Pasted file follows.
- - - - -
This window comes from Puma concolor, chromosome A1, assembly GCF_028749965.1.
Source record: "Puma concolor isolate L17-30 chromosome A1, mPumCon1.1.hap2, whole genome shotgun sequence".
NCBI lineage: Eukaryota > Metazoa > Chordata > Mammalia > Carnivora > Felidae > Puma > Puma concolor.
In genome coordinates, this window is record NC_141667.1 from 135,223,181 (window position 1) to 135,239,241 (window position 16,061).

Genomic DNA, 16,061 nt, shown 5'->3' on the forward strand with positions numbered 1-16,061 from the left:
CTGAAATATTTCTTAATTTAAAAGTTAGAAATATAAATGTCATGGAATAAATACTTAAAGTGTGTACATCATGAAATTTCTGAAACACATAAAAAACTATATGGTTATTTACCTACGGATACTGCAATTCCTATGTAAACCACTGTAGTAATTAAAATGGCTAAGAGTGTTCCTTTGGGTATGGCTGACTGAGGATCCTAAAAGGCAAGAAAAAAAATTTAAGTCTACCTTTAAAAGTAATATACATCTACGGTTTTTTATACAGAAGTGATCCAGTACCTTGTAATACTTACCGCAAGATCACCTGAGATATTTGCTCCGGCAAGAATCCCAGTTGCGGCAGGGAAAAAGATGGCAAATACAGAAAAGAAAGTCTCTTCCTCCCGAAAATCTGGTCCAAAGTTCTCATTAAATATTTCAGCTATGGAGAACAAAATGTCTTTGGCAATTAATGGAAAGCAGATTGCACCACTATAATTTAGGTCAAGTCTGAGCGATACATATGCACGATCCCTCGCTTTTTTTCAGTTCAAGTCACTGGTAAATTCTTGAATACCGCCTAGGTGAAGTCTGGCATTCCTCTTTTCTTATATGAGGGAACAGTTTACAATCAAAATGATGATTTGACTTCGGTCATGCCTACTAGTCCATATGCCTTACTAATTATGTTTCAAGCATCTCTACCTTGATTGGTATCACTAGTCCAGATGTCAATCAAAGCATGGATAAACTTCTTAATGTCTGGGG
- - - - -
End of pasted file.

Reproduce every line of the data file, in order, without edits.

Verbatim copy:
This window comes from Puma concolor, chromosome A1, assembly GCF_028749965.1.
Source record: "Puma concolor isolate L17-30 chromosome A1, mPumCon1.1.hap2, whole genome shotgun sequence".
NCBI lineage: Eukaryota > Metazoa > Chordata > Mammalia > Carnivora > Felidae > Puma > Puma concolor.
In genome coordinates, this window is record NC_141667.1 from 135,223,181 (window position 1) to 135,239,241 (window position 16,061).

Genomic DNA, 16,061 nt, shown 5'->3' on the forward strand with positions numbered 1-16,061 from the left:
CTGAAATATTTCTTAATTTAAAAGTTAGAAATATAAATGTCATGGAATAAATACTTAAAGTGTGTACATCATGAAATTTCTGAAACACATAAAAAACTATATGGTTATTTACCTACGGATACTGCAATTCCTATGTAAACCACTGTAGTAATTAAAATGGCTAAGAGTGTTCCTTTGGGTATGGCTGACTGAGGATCCTAAAAGGCAAGAAAAAAAATTTAAGTCTACCTTTAAAAGTAATATACATCTACGGTTTTTTATACAGAAGTGATCCAGTACCTTGTAATACTTACCGCAAGATCACCTGAGATATTTGCTCCGGCAAGAATCCCAGTTGCGGCAGGGAAAAAGATGGCAAATACAGAAAAGAAAGTCTCTTCCTCCCGAAAATCTGGTCCAAAGTTCTCATTAAATATTTCAGCTATGGAGAACAAAATGTCTTTGGCAATTAATGGAAAGCAGATTGCACCACTATAATTTAGGTCAAGTCTGAGCGATACATATGCACGATCCCTCGCTTTTTTTCAGTTCAAGTCACTGGTAAATTCTTGAATACCGCCTAGGTGAAGTCTGGCATTCCTCTTTTCTTATATGAGGGAACAGTTTACAATCAAAATGATGATTTGACTTCGGTCATGCCTACTAGTCCATATGCCTTACTAATTATGTTTCAAGCATCTCTACCTTGATTGGTATCACTAGTCCAGATGTCAATCAAAGCATGGATAAACTTCTTAATGTCTGGGG